Supplement Feature - April 2017
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A World of Play

Trends in Playground Planning & Design

By Joe Bush

Play Innovations

Norquist said innovation comes in a lot of forms, and he said out-of-the-box thinking is one of them.

"Materials haven't changed that much in the last few years; most manufacturers are still using some form of the same materials—plastics, steel, aluminum, GFRC, cables and nets," he said. "But how these materials are used, and what they can accomplish, can be innovative."

Philosophies can change as well, said Norquist. Multigenerational play has been driving many playground designs over the past several years, with playground innovations that allow caretakers to play alongside their charges. For example, a swing enables parents and children to play face-to-face and eye-to-eye and experience the scientific principle of attunement during play.

"They promote adult play, they encourage parent-child bonding, and they reinforce playful behaviors throughout our life cycle," he said.

Outdoor fitness products like challenge courses are also multigenerational, encouraging people of all ages to be more playful together. It appeals to a wide range of users, from all walks of life, play styles and socioeconomic backgrounds. Similarly, Chandler said she's seen a rise in the integration of fitness equipment around the perimeter of the play space.

"This innovative environment provides two major benefits: parents, grandparents and caregivers have a front-row view of their children playing on the playground, while they exercise, enabling unrestricted access to clear supervision as well as the obvious role modeling provided by their visible fitness activity," Chandler said.

Find the Right Partners

With so many options, Norquist said it's important to understand the evolving needs of clients as well. Every client is different, and every client has different goals and objectives. For some, budget is a driver. For others, innovation is a driver; they want the latest and greatest products. For still others, it's all about customer service—creating a positive user experience.

"The common thread for all of these clients, however, is they want to make sure they have a partner, someone who has the expertise, experience and resources to help them through each step of the project," said Norquist. "Designing and building a play and recreation space is an important part of building community and social capital, so it's critical to work with a vendor who lives, works and plays in your community and is equally committed to the success of your project."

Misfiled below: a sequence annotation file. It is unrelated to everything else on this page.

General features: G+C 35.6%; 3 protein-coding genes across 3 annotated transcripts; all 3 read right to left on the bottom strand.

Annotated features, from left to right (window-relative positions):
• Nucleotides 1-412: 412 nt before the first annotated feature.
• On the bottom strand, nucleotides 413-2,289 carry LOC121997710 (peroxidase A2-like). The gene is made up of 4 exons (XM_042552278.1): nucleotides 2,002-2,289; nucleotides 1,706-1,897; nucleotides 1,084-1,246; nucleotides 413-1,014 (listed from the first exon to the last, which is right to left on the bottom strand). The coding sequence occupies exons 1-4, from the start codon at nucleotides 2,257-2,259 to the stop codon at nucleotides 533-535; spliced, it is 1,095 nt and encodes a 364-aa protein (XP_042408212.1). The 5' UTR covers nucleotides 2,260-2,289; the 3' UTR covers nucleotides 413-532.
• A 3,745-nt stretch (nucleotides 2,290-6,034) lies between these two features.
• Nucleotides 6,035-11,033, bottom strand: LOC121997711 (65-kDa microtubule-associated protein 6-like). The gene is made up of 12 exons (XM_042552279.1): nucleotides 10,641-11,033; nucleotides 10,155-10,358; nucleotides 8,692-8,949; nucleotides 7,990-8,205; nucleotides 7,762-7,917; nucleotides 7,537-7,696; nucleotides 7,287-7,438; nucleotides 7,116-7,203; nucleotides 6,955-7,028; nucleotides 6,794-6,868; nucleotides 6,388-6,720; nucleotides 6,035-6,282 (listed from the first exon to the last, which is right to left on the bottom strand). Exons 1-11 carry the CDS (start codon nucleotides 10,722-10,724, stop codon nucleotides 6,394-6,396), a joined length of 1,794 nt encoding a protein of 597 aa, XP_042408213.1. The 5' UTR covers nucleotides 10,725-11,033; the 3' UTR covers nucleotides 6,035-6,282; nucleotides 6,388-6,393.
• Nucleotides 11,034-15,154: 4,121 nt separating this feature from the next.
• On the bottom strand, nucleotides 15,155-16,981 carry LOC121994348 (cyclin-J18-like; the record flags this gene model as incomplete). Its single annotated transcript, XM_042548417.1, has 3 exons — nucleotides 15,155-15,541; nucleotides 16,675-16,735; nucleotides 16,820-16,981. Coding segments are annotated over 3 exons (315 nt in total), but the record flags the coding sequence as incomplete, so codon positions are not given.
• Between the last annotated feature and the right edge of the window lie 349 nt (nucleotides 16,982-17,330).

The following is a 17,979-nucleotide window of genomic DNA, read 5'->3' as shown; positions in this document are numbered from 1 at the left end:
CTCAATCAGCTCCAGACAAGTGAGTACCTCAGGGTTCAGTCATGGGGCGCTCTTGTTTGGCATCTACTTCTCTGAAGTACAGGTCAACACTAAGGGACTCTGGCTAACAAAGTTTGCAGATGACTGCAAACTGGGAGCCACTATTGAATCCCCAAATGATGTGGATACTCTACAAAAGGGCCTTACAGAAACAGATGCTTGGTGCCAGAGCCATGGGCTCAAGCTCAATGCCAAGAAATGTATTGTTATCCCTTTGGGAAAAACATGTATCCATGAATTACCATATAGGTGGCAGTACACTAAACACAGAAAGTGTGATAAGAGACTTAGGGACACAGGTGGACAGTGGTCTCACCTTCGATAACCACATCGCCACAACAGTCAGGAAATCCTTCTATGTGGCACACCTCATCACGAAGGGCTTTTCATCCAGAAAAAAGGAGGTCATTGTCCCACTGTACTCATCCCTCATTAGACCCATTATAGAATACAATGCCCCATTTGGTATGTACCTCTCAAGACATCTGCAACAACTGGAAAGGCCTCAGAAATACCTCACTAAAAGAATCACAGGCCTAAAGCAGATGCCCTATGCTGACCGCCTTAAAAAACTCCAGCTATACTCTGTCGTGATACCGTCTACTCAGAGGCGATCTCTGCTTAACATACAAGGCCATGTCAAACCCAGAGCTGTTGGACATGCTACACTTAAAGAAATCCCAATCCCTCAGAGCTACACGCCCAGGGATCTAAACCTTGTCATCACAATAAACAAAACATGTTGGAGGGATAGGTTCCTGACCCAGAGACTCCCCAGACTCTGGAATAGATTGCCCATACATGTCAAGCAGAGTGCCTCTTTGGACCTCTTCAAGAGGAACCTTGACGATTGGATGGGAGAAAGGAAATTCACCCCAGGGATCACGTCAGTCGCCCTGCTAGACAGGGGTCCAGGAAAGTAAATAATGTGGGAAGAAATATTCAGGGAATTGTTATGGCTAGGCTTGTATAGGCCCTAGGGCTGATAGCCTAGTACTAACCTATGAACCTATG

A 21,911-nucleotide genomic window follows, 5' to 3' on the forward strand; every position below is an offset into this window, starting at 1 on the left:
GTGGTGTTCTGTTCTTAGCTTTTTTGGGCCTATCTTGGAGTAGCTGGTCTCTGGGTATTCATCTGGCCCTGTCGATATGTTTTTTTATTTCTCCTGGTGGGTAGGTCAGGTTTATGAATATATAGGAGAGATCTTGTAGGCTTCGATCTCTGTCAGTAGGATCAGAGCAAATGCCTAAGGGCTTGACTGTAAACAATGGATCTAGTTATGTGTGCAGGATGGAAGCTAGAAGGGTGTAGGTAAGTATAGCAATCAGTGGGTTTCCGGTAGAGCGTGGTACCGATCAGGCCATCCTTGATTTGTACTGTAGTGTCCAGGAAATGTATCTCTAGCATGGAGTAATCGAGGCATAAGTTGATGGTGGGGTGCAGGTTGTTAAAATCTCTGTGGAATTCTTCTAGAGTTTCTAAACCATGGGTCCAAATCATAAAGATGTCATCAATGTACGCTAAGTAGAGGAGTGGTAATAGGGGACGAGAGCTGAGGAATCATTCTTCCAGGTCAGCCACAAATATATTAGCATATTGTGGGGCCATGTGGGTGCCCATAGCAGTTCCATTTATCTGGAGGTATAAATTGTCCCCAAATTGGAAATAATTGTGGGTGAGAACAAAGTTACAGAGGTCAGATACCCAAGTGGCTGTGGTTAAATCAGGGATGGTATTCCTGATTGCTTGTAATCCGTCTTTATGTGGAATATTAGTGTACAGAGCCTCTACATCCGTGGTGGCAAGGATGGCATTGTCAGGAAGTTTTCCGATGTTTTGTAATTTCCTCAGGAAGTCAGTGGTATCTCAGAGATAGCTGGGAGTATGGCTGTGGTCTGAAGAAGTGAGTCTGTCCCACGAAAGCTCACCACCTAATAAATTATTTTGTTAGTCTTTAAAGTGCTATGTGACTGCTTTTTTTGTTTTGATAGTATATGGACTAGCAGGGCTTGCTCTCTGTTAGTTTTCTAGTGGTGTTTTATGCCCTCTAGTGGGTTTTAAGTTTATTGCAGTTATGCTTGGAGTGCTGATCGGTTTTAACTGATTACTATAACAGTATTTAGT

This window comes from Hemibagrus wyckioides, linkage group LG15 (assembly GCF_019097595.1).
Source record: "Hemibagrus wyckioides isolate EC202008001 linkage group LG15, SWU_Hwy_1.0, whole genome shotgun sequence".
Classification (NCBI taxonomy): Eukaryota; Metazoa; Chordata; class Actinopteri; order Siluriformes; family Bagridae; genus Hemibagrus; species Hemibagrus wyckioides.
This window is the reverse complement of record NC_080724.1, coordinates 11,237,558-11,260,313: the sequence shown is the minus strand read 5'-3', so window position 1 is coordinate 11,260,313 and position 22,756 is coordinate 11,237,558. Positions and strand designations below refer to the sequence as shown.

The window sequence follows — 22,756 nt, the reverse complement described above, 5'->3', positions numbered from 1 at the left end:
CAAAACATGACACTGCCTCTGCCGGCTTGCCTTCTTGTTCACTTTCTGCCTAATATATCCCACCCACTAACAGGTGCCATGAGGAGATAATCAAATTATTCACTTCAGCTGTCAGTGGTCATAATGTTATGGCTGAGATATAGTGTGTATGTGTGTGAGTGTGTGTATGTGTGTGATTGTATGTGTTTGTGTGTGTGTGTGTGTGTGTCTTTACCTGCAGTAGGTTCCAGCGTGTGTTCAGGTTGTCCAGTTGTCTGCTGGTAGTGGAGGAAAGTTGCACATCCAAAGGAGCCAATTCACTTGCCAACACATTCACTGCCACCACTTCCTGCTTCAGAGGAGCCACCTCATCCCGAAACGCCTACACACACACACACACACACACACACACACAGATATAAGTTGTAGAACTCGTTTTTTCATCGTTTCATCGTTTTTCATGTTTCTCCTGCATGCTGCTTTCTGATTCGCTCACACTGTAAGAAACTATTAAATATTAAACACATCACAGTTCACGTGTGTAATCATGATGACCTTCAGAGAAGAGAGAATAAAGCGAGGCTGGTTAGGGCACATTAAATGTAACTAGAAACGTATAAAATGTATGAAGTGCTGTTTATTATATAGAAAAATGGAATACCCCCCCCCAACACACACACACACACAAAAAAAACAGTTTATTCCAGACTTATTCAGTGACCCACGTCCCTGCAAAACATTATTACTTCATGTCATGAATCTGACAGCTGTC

Norquist said it's important to look at each build in terms of the project, and not just the equipment. Because there's so much that goes into creating a recreation space beyond just a play structure, such as surfacing, shade, site amenities and site work, all parties should make sure the project is well-planned and designed to meet the needs of the community.

"We think in terms of projects that enrich childhood and solutions that build communities," he said. "Playgrounds of tomorrow will emphasize the user experience across a broad generational spectrum and serve a diverse range of abilities. There will be a blending of the natural environment with manufactured product. We see technology being infused with play equipment, particularly with 'cause and effect' type games and activities. All of this will be centered around universal design practices."

Chandler sees a future of new client requests and industry response to new generations' needs.

"With the continued introduction of new materials that allow for customization, and the demand for more inclusive play environments, we believe that our industry will continue to respond with innovation that continues to engage children of all abilities and their parents," she said. "We are encouraged by the fitness trend, most likely driven by baby boomers who continue to focus on a healthy lifestyle, and the benefits of outdoor exercise."